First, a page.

Football is the universal language of scores of millions of people
around the world, including countless children and teenagers. Young
people play in narrow, urban alleyways. They play in refugee camps.
They play in abandoned swimming pools. In car parks, war zones,
on street corners--wherever there are young people, it seems there
|Children play football at the launch
of the FIFA-UNICEF alliance at United Nations Headquarters in
But the sport is more than just a game. It's a positive lifestyle.
It's a way to promote a peaceful approach to conflict resolution.
It's a tool for wooing a young body away from the lures of drugs,
unsafe sex, or violence. It's a way to help ensure that young people
grow up healthy, fit and full of self-esteem.
And, what's more, it's a manifestation of the right to play that
the Convention on the
Rights of the Child includes as one of the fundamental rights
of all children.
The 2002 World Cup
Nothing demonstrates the reach and power of football better than
the World Cup tournament. The World Federation of Football Associations,
which is known by its French acronym, FIFA, organized the first
World Cup in 1930. The FIFA World Cup is now the most watched sporting
event in the world. In 1998, it drew more than twice as many viewers
as did the Olympic Games: An average of 33 million viewers tuned
in to the tournament and more than one billion watched the final
||FIFA President Joseph Blatter, Brazilian
football legend Pele, UN Secretary-General Kofi Annan and 14-year-old
Alhaji Babah Sawaneh at the launch of the FIFA-UNICEF alliance.
The 2002 World Cup, which was jointly hosted by Japan and the Republic
of Korea last June, was no less spectacular. And, for the first
time, the tournament was devoted to a humanitarian cause: children.
Several well-known World Cup players served as spokesmen for UNICEF's
'Say Yes for Children' campaign. Children and teens wearing 'Say
Yes for Children' t-shirts escorted World Cup players onto the field.
The FIFA World Cup provided an unprecedented opportunity to focus
global attention on the rights of children.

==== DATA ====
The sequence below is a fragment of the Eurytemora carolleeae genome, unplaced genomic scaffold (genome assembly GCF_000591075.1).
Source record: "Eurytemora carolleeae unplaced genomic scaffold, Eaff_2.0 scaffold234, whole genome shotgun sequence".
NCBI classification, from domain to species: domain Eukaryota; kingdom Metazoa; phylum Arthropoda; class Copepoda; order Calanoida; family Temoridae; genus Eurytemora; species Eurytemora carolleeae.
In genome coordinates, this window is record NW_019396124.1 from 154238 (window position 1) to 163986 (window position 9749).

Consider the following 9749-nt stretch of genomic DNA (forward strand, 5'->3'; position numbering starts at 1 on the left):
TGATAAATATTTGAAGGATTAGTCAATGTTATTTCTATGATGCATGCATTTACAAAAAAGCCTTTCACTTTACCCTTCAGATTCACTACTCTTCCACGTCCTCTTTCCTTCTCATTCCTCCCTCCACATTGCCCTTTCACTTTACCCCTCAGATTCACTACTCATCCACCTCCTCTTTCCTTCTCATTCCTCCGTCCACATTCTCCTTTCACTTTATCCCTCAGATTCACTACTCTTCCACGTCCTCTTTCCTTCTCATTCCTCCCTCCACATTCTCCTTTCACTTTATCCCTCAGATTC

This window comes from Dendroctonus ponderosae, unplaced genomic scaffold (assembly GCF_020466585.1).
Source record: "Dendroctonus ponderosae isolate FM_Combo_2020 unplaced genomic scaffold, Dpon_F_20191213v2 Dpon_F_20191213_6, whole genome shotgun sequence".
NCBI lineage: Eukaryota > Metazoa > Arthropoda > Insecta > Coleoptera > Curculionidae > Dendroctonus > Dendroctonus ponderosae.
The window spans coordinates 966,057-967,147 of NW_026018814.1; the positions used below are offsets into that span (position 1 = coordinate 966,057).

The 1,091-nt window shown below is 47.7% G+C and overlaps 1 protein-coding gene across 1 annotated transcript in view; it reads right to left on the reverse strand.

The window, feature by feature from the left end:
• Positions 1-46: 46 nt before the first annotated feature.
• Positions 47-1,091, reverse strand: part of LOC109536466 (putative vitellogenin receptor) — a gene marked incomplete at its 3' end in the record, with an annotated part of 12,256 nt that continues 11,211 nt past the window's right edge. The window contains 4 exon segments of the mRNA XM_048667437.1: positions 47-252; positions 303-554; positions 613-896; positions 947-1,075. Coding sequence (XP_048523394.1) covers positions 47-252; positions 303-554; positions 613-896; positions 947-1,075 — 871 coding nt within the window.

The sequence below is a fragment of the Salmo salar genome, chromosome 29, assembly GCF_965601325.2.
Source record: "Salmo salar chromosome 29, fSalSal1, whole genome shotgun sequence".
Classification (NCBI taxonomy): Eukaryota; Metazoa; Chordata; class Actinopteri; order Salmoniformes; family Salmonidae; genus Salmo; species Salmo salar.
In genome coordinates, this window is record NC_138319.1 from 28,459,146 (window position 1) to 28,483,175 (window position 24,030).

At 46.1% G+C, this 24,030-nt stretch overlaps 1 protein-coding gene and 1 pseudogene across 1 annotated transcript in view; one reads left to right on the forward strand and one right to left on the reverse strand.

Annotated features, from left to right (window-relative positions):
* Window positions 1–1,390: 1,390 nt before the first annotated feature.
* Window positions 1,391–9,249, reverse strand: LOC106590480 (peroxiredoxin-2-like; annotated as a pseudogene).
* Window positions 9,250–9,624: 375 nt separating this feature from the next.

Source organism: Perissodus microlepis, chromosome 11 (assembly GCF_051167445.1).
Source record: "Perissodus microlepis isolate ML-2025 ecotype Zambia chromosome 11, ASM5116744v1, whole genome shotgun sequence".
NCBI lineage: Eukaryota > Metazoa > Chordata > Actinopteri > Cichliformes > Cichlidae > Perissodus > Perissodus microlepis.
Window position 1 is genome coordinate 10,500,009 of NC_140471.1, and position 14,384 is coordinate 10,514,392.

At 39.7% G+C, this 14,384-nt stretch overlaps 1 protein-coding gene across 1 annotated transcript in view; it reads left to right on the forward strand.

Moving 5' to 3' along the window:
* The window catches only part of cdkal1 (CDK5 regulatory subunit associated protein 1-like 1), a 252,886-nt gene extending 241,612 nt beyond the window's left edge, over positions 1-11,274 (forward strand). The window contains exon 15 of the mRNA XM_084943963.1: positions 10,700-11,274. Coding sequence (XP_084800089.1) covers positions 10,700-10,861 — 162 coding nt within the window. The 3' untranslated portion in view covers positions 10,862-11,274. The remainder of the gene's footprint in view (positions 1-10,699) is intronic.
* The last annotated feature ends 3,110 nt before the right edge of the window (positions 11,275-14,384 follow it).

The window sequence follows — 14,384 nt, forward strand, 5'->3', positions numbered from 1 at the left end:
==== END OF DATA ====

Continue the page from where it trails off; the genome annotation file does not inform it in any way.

UNICEF in the field
UNICEF uses the game of football in various other ways, from helping
children recover from trauma to encouraging their physical and emotional
development. It also sees football as a valuable educational tool,
a familiar setting in which to bring potentially life-saving information
to hard-to-reach youth. In these and many other ways, football can
help young people reclaim their childhood in situations where it
has been forcibly put on hold.
In Nairobi, Kenya, young
people spend an afternoon playing football and then get a lesson
on safe sex and HIV from peer educators.
In Brazil, UNICEF programmes
integrate sports into curricula for extended school days.
||In Senegal, these young girls celebrate
In Afghan refugee camps,
many children are playing football for the first time in their lives.
Because the Taliban banned games, UNICEF workers are finding themselves
in the unusual position of having to explain to children not just
how to play the game but how to interact with other children, especially
children of the opposite sex.
In Ethiopia, UNICEF
supports a football league that conducts HIV/AIDS awareness activities
during half-time at matches.
In countries with FIFA chapters, the local football associations
are collaborating with UNICEF country offices to help in the areas
of education, child protection and HIV/AIDS, issues which FIFA and
UNICEF have agreed upon as priorities.
The UNICEF/FIFA partnership for the 2002 World Cup and beyond promises
to be a great opportunity to use football to build a better world